United States trade deficit de­clines sharply in April

The China Post - - FRONT PAGE - BY MARTIN CRUTSINGER

The U.S. trade deficit dropped sharply in April as ex­ports posted a mod­est gain and im­ports fell, rais­ing hopes that trade’s drag on eco­nomic growth will ease in the cur­rent quar­ter.

The April deficit tum­bled 19.2 per­cent to US$40.9 bil­lion af­ter surg­ing to US$50.6 bil­lion in March, the Com­merce Depart­ment said Wed­nes­day. The March deficit had been the high­est level since late 2008.

The big surge in the deficit re­duced over­all eco­nomic growth by nearly 2 per­cent­age points in the first quar­ter, send­ing gross do­mes­tic prod­uct into neg­a­tive ter­ri­tory.

In April, ex­ports edged up 1 per­cent to US$189.9 bil­lion, led by a big rise in com­mer­cial air­plane sales. Im­ports fell 3.3 per­cent to US$230.8 bil­lion. The deficit is the dif­fer­ence be­tween im­ports and ex­ports.

The big deficit in­crease in March re­flected the end of a la­bor dis­pute which had tied up West Coast ports. With the ports fully op­er­a­tional, a back­log of im­ports, many from China, flooded into the coun­try. Econ­o­mists had pre­dicted with the back­log pro- cessed, the deficit would shrink in April to more nor­mal lev­els.

For the first four months of the year, the deficit is run­ning 1 per­cent higher than the same pe­riod a year ago. Econ­o­mists be­lieve this year’s deficit will in­crease modestly from the re­vised US$508.3 bil­lion deficit in 2014.

Robert Kav­cic, se­nior econ­o­mist at BMO Cap­i­tal Mar­kets, said he be­lieved trade’s im­pact would be roughly neu­tral in the cur­rent April-June pe­riod and would likely trim growth by about a half per­cent­age point for the en­tire year.

Amer­i­can man­u­fac­tur­ers have been hurt by a rise in the value of the dollar over the past year. The stronger dollar makes Amer­i­can goods more ex­pen­sive on over­seas mar­kets and makes im­ports cheaper for U.S. con­sumers. But a boom in U.S. en­ergy pro­duc­tion has helped to lower the trade deficit, re­duc­ing Amer­i­cans’ re­liance on for­eign oil. In April, the petroleum deficit shrank to US$6.8 bil­lion, the low­est level in 13 years.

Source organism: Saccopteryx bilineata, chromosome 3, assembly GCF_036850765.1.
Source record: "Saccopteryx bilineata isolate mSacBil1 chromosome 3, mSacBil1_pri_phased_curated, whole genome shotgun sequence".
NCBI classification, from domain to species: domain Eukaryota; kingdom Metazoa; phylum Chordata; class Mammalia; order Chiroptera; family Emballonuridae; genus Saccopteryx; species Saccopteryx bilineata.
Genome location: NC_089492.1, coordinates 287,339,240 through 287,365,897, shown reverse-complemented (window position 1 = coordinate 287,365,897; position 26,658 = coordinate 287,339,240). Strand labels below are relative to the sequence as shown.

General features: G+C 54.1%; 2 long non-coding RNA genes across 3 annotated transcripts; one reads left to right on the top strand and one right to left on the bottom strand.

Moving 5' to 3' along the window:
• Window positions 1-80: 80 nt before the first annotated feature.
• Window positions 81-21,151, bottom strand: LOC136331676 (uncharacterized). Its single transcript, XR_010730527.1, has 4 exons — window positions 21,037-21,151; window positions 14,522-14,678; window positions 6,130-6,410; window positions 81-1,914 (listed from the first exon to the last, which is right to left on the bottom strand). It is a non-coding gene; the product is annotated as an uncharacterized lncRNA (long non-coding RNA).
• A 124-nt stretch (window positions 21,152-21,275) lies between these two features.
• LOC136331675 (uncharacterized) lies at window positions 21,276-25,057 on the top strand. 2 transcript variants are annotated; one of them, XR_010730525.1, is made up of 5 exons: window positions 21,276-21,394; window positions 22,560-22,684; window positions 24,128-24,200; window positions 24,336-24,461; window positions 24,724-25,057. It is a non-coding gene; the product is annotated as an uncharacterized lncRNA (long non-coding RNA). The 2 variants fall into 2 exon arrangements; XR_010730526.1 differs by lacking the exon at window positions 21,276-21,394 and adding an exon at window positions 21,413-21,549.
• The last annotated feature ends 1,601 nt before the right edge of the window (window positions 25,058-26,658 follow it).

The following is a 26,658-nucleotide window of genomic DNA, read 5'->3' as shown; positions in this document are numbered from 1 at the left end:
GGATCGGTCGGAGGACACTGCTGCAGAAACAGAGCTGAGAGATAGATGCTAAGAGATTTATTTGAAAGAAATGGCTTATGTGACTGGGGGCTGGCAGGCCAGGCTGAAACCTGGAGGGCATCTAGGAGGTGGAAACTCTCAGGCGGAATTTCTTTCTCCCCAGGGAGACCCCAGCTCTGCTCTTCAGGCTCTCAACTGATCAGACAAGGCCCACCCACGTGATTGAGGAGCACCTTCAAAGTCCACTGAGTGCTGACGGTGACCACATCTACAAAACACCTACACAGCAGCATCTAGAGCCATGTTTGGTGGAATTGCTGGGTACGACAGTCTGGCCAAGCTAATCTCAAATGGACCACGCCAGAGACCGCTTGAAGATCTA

The rise in ex­ports re­flected not only the in­crease in oil ship­ments but also gains in sales of Amer­i­can- made air­planes, telecom­mu­ni­ca­tions equip­ment, au­tos and heavy ma­chin­ery. The fall in im­ports re­flected de­clines in im­ports of au­tos, industrial ma­chin­ery and con­sumer goods in­clud­ing cell­phones and cloth­ing.

The deficit with China, which had surged in March, dropped 15.2 per­cent to US$26.5 bil­lion in April. But for the year, the deficit with China is run­ning 12.7 per­cent above the same level in 2014, the lat­est year in which the U.S.-China trade gap set an­other record.

On top of the trade deficit, the econ­omy ran in to other head­winds in the first quar­ter, in­clud­ing a se­vere win­ter which slowed eco­nomic ac­tiv­ity. There was also a sharp cut­back in cap­i­tal ex­pen­di­tures by U.S. en­ergy com­pa­nies as the price of oil plunged.

But econ­o­mists are look­ing for growth to re­cover in the cur­rent quar­ter, ex­pect­ing the over­all econ­omy, as mea­sured by the gross do­mes­tic prod­uct, to ex­pand at a rate of around 2.5 per­cent, helped by healthy job gains. New jobs should boost spend­ing by Amer­i­cans while some of the ad­verse ef­fects that held back growth at the be­gin­ning of the year fade in the April-June pe­riod.

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